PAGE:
Abstract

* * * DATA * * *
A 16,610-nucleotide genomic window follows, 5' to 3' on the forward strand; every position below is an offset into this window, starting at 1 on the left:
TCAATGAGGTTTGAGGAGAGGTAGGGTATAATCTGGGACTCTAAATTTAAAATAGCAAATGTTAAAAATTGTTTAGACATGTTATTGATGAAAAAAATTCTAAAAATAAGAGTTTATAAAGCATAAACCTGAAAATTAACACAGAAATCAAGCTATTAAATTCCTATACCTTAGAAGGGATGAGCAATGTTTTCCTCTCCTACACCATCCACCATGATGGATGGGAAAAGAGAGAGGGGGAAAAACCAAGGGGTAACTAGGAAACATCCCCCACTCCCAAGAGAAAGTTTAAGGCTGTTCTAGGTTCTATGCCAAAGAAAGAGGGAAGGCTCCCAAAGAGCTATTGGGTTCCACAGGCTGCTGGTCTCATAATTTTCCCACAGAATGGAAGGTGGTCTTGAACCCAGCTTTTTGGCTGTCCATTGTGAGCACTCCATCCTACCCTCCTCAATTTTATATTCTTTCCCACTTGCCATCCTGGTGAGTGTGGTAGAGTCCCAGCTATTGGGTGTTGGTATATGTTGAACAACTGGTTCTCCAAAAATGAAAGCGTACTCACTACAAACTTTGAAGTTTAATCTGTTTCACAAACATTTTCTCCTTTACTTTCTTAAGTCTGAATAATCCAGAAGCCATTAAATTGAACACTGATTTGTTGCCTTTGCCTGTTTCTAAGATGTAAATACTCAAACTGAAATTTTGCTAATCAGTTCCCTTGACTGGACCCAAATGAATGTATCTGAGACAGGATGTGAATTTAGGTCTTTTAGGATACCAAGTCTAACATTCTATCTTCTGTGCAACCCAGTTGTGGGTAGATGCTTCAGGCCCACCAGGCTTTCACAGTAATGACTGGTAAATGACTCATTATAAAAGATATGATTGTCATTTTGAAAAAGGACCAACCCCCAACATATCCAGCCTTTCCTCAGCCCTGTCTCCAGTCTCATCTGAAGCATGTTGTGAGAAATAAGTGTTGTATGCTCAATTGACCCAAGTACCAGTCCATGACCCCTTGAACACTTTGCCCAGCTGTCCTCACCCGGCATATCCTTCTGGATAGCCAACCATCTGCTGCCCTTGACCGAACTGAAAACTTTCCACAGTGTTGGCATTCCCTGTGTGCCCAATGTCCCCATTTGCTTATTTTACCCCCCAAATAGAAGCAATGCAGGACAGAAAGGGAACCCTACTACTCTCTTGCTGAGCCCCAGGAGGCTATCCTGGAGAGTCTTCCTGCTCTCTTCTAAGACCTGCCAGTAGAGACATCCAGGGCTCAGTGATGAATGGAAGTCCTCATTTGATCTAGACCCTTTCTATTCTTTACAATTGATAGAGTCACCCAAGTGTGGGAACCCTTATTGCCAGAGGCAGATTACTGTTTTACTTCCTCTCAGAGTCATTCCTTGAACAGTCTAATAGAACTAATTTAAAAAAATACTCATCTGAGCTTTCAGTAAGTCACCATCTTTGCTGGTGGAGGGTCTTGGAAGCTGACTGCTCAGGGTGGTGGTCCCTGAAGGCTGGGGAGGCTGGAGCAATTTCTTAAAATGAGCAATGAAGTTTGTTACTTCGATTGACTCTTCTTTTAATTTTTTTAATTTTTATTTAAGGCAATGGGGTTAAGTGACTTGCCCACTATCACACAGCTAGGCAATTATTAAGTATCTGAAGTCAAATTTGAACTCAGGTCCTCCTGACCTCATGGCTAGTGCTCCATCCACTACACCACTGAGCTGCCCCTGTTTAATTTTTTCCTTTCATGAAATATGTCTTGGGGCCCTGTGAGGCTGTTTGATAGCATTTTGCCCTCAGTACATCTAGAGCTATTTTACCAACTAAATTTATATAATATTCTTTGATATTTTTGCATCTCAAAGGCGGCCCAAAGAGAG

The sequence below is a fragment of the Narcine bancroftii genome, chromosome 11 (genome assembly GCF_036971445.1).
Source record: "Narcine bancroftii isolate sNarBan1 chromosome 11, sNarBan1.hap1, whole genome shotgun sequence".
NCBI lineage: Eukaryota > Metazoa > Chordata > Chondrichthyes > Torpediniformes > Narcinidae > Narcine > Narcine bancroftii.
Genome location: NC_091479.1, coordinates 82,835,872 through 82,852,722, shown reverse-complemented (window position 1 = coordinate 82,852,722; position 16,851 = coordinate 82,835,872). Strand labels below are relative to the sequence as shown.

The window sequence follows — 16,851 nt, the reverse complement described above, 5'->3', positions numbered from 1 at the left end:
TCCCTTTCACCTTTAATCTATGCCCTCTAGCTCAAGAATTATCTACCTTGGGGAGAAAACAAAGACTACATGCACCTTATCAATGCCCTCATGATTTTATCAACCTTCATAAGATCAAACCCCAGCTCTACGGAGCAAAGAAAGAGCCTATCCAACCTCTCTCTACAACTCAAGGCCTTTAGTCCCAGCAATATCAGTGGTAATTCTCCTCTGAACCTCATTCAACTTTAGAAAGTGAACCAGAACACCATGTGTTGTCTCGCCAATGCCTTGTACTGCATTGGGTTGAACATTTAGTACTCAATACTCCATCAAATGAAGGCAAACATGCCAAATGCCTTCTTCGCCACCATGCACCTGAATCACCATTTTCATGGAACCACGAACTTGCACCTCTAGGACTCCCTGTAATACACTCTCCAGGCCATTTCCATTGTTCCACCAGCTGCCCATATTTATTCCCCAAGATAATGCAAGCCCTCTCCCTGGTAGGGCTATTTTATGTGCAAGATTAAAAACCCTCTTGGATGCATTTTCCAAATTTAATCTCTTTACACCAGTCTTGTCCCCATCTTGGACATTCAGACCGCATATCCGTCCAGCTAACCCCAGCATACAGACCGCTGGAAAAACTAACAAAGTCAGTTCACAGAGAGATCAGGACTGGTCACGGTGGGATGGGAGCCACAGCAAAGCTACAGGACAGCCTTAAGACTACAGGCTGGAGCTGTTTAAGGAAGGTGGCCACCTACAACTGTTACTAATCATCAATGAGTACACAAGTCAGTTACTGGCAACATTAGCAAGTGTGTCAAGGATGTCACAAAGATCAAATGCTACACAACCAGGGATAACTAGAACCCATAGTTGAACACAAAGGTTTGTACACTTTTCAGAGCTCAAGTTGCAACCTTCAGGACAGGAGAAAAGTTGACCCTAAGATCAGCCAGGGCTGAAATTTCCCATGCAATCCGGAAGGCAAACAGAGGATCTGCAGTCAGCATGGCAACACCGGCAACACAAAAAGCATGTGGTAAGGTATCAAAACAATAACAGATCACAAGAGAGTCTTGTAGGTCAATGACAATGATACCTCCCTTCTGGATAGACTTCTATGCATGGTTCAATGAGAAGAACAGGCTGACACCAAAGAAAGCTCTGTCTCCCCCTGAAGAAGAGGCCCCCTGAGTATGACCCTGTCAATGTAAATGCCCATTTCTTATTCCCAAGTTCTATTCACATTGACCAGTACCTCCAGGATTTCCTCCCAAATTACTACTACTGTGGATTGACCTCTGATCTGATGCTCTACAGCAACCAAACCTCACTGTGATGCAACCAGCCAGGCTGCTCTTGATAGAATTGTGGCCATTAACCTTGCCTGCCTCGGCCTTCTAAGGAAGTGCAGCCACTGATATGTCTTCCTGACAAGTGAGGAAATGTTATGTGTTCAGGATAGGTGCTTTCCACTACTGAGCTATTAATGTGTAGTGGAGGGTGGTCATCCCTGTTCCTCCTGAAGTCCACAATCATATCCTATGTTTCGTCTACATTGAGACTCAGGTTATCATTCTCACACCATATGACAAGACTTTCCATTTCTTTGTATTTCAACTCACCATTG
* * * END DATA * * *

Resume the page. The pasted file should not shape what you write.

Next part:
The International Global Navigation Satellite Systems (GNSS) and the South African ground based network of dual frequency Global Positioning System receivers provide a unique chance to monitor the space weather effects on the ionospheric total electron content (TEC) over South Africa. In particular, using the University of New Brunswick ionospheric modelling software, TEC was computed over collocated HRAO (27.69°E, 25.89°S) ASTECH X-ZII3 and HARB (27.71°E, 25.89°S) TRIMBLE 4000SSI GNSS receivers located at Hartebeesthoek for the solar X17 flare which occurred on day 301, 2003 and the recent solar X9 flare which occurred on day 339, 2006. TEC values were compared by computing the TEC differences between these stations for the two selected flares. It was found that the TEC difference between HRAO and HARB is large (~9 TECU) for the X17 flare compared to the X9 (~6 TECU). The possible reasons for the TEC difference between the two receivers could presumably be attributed to the receivers’ instrumental differences, inaccuracy associated with the single-layer ionospheric model, and inaccuracy within the geometric mapping function. Furthermore, a comparison of the TEC values over South Africa for these flares show evidence of solar cycle dependence. This is important for future application in high frequency radio communication, navigation, positioning, frequency management and long term studies of impact of solar outputs on climate change over South Africa.

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